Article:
ClostridiumdifficiletoxinB(TcdB)isamajorvirulentfactorresponsiblefordiseasesassociated with C. difficile infection. Our understanding of TcdB pathogenesis remains limited, owing in large part to a lack of established receptors through which to understand the in vivo targeting anddiseaseprogressionincolonictissues.Werecentlycarriedoutgenome-widescreensusing the CRISPR-Cas9 approach and identified two distinct candidate receptors: Frizzled family proteins(FZDs)andchondroitinsulfateproteoglycan4(CSPG4).Wefurtherdemonstratedthat both FZDs and CSPG4 are functional receptors for TcdB, and each can mediate binding and entryofTcdBindependently.However,howFZDsandCSPG4contributetoTcdBpathogenesis incolonictissuesduringC.difficileinfectionremainstobeestablished.Hereweproposethree aimstoaddressthiskeyknowledgebarrier. First,wefoundthatFZDsandCSPG4aredifferentiallyexpressedincolonictissues,withFZDs mainlyinthecolonicepitheliumandCSPG4largelyexpressedinsub-epithelialmyofibroblasts. We thus propose a novel ?two-receptor, two-stage? hypothesis to explain TcdB pathogenesis: TcdB first targets and enter the colonic epithelium via binding to FZDs. Disruption of the epithelium allows the toxin to gain access to sub-epithelial myofibroblasts, where TcdB utilizes CSPG4 as an alternative receptor.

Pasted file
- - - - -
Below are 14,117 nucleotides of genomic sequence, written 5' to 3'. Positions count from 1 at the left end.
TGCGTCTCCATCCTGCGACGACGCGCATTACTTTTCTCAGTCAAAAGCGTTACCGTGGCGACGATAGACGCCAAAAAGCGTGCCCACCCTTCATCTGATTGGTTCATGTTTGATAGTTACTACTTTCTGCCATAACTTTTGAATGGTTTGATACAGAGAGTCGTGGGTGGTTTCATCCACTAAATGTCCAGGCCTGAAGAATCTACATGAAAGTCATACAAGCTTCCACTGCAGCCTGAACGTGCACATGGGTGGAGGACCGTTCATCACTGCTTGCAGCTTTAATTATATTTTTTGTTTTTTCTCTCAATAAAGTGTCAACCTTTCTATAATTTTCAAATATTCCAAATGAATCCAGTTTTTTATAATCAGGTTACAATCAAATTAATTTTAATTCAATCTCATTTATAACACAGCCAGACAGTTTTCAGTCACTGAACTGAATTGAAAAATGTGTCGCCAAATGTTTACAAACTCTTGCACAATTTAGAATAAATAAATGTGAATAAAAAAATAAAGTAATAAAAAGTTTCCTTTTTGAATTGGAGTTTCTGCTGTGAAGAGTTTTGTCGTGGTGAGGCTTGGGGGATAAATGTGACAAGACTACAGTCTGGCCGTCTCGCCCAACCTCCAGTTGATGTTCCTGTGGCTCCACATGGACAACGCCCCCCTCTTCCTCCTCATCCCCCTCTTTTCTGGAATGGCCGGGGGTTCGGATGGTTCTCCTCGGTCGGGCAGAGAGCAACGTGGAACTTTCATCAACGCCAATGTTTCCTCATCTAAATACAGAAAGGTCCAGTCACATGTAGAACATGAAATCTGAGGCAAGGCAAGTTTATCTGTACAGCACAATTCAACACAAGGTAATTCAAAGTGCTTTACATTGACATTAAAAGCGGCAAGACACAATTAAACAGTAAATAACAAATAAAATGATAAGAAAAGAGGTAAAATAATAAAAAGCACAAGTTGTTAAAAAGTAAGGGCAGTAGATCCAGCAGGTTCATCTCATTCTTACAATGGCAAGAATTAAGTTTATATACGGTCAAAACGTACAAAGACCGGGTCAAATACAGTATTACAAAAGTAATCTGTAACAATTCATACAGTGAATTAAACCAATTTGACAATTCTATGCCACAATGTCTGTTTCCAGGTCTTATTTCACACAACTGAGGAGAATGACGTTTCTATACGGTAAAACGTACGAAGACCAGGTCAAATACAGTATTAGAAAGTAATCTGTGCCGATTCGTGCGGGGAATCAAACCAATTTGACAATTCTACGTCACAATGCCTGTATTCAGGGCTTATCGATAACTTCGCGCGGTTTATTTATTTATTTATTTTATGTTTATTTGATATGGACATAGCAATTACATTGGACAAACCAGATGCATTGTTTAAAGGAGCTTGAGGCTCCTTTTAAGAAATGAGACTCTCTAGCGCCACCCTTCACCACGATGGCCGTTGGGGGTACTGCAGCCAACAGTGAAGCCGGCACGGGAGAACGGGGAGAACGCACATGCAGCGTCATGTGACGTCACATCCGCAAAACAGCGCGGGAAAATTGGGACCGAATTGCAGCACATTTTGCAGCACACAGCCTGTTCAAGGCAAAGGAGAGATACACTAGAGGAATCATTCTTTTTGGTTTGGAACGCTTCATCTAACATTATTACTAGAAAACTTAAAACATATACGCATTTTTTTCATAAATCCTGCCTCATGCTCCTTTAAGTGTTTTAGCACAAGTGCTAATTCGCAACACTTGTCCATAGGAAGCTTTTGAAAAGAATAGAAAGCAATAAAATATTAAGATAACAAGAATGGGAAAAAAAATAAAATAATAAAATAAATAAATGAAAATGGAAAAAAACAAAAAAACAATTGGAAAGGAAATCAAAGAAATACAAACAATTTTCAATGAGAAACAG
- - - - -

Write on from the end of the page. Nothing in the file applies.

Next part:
Aims 1 and 2 will examine this hypothesis, with Aim 1 focusing on the role of FZDs for TcdB binding and entry into the colonic epithelium during C. difficileinfectioninanimalmodels,andAim2focusingontheroleofCSPG4andmyofibroblasts in TcdB pathogenesis during C. difficile infection. Furthermore, we also found that binding of TcdB to FZDs inhibits Wnt signaling, which is essential for colonic stem cells. We thus hypothesize a novel mechanism contributing to TcdB pathogenesis: TcdB may disrupt colonic stemcellsthroughtoxin-receptorengagement,independentofitsenzymaticactivityinsidecells.
Aim 3 will test this hypothesis by examining the biological consequences and pathological relevance of Wnt signaling inhibition utilizing colonic organoid models and by infection experiments in animal models with engineered C. difficile that expressing the receptor-binding domain of TcdB. We will also explore the therapeutic benefit of GSK-3 inhibitors, which modulate Wnt signaling, for reducing the damage to the colonic epithelium by TcdB during C. difficile infection. Together, these studies will provide a molecular understanding of disease progressionduringC.difficileinfectionandpotentiallyleadtonoveltherapeuticinterventions.
Clostridium difficile toxin B (TcdB) is a critical virulence factor causing diseases associated with C. difficile infection (CDI). Here we seek to establish the pathologically relevant receptors for TcdB in the colonic tissues during CDI and explore novel therapeutic approaches targeting toxin-receptor interactions. These studies will provide a molecular understanding of disease progression during CDI and potentially lead to novel therapeutic interventions.
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